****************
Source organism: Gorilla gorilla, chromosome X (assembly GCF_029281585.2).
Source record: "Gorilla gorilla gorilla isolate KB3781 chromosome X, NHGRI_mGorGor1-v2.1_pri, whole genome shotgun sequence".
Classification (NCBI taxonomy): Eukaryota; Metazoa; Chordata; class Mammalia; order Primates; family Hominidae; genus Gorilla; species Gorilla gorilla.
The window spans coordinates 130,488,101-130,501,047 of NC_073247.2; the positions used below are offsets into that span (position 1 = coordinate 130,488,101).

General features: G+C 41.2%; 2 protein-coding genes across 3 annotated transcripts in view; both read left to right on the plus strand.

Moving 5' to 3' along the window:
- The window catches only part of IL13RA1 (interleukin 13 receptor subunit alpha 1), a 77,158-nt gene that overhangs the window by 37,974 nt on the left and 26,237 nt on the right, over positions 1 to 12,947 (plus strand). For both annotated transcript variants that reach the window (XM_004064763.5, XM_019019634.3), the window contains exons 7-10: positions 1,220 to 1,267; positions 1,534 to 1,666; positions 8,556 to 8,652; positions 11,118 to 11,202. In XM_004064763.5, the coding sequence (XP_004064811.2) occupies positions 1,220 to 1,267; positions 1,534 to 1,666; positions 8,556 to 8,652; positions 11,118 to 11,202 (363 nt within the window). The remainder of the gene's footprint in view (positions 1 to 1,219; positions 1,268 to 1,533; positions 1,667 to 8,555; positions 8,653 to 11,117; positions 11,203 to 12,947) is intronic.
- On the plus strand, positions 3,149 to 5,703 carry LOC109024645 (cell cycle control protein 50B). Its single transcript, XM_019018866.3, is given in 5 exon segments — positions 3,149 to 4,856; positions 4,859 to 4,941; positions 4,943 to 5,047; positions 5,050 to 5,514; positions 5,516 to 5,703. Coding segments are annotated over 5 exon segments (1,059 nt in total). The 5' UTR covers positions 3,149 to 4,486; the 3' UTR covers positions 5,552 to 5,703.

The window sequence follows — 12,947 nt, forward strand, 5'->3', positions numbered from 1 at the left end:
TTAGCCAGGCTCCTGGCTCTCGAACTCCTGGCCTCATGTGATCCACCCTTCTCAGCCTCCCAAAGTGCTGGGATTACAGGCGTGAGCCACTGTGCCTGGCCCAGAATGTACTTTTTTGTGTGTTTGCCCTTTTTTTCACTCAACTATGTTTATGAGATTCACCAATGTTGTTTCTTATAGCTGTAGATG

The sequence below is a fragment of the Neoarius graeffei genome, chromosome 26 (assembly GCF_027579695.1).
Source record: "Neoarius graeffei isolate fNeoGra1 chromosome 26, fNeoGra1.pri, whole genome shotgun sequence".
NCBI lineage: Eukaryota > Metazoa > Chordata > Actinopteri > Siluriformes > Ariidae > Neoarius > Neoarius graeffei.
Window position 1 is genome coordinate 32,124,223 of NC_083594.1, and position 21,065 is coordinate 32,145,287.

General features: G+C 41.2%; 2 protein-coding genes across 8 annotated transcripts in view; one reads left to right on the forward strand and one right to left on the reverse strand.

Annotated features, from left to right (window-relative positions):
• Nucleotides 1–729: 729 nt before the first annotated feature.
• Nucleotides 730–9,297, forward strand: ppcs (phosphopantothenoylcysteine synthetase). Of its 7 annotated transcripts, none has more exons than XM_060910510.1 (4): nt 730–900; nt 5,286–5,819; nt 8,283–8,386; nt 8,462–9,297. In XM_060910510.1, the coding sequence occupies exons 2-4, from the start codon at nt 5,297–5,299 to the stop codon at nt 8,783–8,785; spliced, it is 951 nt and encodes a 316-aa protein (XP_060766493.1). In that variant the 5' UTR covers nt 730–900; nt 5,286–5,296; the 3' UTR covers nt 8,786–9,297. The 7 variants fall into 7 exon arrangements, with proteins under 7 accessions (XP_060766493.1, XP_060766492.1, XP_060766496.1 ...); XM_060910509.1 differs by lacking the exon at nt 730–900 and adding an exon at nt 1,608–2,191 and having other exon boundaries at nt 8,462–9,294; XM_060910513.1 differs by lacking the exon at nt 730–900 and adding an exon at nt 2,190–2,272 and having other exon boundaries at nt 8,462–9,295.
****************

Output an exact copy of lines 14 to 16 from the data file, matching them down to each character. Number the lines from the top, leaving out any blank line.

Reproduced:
Window position 1 is genome coordinate 32,124,223 of NC_083594.1, and position 21,065 is coordinate 32,145,287.

General features: G+C 41.2%; 2 protein-coding genes across 8 annotated transcripts in view; one reads left to right on the forward strand and one right to left on the reverse strand.

Annotated features, from left to right (window-relative positions):